The Christmas Season: The Beauty and Significance of the Incarnation


I grew up going in the Deep South going to traditional Baptist churches. For different reasons, as a child, I typically went to church only on Wednesdays, rarely attending on Sunday. For this reason, and probably several others, Christmas never really meant much more to me than it did for any other American child. It was a time for receiving gifts, being out of school, and spending time with family. My more extended family got together for big meals, and I got to play with my cousins. We received gifts and spent time with one another. Aside from this, I don't remember attaching much religious significance to Christmas until I became a follower of Christ in high school.


Though I don't intend to say this as a criticism of the SBC, it is true that Baptists tend not to be comfortable with ritual. In fact, many Americans (perhaps most), secular or not, find ritual to be uncomfortable because they associate it with the practices of a cult. In our individualistic culture, religious expression is a matter of individual expression, and many Christians, even, think of activities such as worship as something to participate in only if one feels like it. Modern worship caters to this mentality by encouraging people to "worship how you feel led." This individualistic emphasis, however, seems at odds with how Christians have worshiped together for hundreds of years. It seems to me that two things, the loss of ritual and too much emphasis on individuality in worship, have removed from the corporate consciousness of Christians the meaningfulness of some of our most ancient Christian holidays.


What are holidays for? There are several answers one could give to this question. In a secular sense, a holiday like Christmas is a time for enjoying fellowship with family and exchanging gifts with loved ones. Holidays can also be described sociologically as part of the culture of a people group, a time of year associated with certain cultural expectations and practices. Yet holidays have always had a religious quality as well. Ancient pagan groups celebrated feasts associated with particular gods and stages in the production of food. Ancient Israel, as we read in the Old Testament, had several holidays established by God for celebrating particular events, such as the Passover, or for seeking atonement, such as Yom Kippur.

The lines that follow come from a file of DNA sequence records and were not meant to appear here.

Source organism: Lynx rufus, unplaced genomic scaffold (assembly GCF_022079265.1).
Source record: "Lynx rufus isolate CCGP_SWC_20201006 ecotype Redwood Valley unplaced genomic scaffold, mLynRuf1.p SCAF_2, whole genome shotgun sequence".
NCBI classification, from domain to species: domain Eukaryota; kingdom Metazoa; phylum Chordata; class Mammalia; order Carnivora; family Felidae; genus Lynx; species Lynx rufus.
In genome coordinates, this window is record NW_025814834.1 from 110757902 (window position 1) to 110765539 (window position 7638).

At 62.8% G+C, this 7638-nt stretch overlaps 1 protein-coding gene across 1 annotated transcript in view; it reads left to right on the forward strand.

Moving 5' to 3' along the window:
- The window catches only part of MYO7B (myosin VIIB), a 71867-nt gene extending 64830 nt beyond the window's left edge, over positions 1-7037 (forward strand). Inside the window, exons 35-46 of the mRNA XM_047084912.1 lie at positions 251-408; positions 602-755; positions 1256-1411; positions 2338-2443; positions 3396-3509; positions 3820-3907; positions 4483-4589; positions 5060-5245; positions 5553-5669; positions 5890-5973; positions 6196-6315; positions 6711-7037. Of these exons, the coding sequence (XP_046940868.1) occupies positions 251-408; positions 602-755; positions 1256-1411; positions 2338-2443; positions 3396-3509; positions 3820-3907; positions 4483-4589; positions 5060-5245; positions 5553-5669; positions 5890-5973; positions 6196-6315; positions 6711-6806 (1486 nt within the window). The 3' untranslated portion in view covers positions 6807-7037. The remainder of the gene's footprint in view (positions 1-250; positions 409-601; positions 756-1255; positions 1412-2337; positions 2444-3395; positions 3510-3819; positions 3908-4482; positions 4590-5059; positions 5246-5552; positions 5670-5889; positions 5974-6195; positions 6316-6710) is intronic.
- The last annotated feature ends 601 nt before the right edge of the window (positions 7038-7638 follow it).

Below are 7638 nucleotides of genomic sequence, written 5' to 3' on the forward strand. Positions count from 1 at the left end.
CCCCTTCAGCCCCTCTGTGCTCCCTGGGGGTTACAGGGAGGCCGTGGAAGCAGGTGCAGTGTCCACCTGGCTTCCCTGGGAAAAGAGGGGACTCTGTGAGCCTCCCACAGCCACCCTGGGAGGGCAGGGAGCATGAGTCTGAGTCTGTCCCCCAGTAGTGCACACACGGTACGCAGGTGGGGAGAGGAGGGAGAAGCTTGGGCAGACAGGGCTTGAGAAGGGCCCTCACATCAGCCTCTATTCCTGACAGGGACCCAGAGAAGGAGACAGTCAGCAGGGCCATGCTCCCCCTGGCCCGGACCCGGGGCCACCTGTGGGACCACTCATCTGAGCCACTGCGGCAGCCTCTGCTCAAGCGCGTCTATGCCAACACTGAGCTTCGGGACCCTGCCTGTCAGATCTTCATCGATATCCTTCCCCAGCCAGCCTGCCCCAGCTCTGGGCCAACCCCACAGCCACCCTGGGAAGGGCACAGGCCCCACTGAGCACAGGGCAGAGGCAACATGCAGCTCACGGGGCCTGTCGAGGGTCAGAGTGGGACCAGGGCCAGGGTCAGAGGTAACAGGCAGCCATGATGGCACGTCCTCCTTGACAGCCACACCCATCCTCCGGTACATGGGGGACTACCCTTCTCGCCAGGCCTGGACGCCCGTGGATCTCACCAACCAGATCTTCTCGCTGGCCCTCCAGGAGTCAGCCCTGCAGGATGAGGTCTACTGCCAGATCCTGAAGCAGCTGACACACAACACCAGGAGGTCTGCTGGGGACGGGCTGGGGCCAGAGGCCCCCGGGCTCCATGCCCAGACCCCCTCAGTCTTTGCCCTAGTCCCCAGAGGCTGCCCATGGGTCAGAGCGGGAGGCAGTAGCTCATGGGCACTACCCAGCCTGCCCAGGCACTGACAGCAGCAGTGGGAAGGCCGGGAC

Let me explore this point about ancient holidays a bit more. A couple of months ago, my Old Testament professor said something that provoked a lot of thought in me. He said that the way that we think about ritual and emotion today is not at all like how ancient peoples would have thought about these things. Today, we tend to spurn ritual as insincere. One's emotions are only valuable if they are genuine. Therefore, when we worship the Lord together on Sunday, we do so depending on "how we're led to worship." For ancient peoples, however, different times and seasons were appointed times for particular emotions. For example, in Ezra 3:8-13, we find the Jews, having returned from the exile in Babylon to a destroyed Jerusalem, finally beginning the process of restoring the temple in Jerusalem. This is a momentous occasion, one that could only be explained as the work of God for the sake of His people. One would expect that this would be a time of great celebration and joy, yet the text hints at a mixed response. It says, in verses 10-13 (NASB):


"Now when the builders had laid the foundation of the temple of the Lord, the priests stood in their apparel with trumpets, and the Levites, the sons of Asaph, with cymbals, to praise the Lord according to the directions of King David of Israel. And they sang, praising and giving thanks to the Lord, saying, “For He is good, for His favor is upon Israel forever.” And all the people shouted with a great shout of joy when they praised the Lord, because the foundation of the house of the Lord was laid. Yet many of the priests and Levites and heads of fathers’ households, the old men who had seen the first temple, wept with a loud voice when the foundation of this house was laid before their eyes, while many shouted aloud for joy, so that the people could not distinguish the sound of the shout of joy from the sound of the weeping of the people, because the people were shouting with a loud shout, and the sound was heard far away."